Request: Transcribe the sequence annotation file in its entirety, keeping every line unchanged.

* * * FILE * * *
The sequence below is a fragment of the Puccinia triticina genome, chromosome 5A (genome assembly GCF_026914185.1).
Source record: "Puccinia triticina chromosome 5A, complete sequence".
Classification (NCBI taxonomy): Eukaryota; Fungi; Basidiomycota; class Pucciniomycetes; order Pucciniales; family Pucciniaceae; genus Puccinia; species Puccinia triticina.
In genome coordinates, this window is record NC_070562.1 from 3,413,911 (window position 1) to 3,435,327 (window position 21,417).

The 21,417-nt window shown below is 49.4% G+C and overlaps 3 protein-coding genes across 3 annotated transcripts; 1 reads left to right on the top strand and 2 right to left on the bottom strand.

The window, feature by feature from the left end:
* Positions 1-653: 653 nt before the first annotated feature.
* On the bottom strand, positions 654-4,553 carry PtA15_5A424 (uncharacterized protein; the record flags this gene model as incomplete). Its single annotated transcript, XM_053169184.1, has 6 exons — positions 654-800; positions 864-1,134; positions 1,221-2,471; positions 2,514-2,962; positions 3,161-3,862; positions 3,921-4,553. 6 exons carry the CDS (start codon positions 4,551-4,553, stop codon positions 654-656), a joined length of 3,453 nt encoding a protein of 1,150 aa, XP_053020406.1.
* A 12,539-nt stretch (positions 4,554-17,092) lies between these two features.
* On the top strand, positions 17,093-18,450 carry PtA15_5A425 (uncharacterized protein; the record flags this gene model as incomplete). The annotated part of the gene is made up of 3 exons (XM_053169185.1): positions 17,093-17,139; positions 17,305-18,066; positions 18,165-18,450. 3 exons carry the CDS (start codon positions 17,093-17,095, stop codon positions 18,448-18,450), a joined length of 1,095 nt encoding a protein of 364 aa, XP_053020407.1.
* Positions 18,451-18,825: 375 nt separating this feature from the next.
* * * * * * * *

The sequence below is a fragment of the Puccinia triticina genome, chromosome 5A (genome assembly GCF_026914185.1).
Source record: "Puccinia triticina chromosome 5A, complete sequence".
Classification (NCBI taxonomy): Eukaryota; Fungi; Basidiomycota; class Pucciniomycetes; order Pucciniales; family Pucciniaceae; genus Puccinia; species Puccinia triticina.
In genome coordinates, this window is record NC_070562.1 from 3,413,911 (window position 1) to 3,435,327 (window position 21,417).

The 21,417-nt window shown below is 49.4% G+C and overlaps 3 protein-coding genes across 3 annotated transcripts; 1 reads left to right on the top strand and 2 right to left on the bottom strand.

The window, feature by feature from the left end:
* Positions 1-653: 653 nt before the first annotated feature.
* On the bottom strand, positions 654-4,553 carry PtA15_5A424 (uncharacterized protein; the record flags this gene model as incomplete). Its single annotated transcript, XM_053169184.1, has 6 exons — positions 654-800; positions 864-1,134; positions 1,221-2,471; positions 2,514-2,962; positions 3,161-3,862; positions 3,921-4,553. 6 exons carry the CDS (start codon positions 4,551-4,553, stop codon positions 654-656), a joined length of 3,453 nt encoding a protein of 1,150 aa, XP_053020406.1.
* A 12,539-nt stretch (positions 4,554-17,092) lies between these two features.
* On the top strand, positions 17,093-18,450 carry PtA15_5A425 (uncharacterized protein; the record flags this gene model as incomplete). The annotated part of the gene is made up of 3 exons (XM_053169185.1): positions 17,093-17,139; positions 17,305-18,066; positions 18,165-18,450. 3 exons carry the CDS (start codon positions 17,093-17,095, stop codon positions 18,448-18,450), a joined length of 1,095 nt encoding a protein of 364 aa, XP_053020407.1.
* Positions 18,451-18,825: 375 nt separating this feature from the next.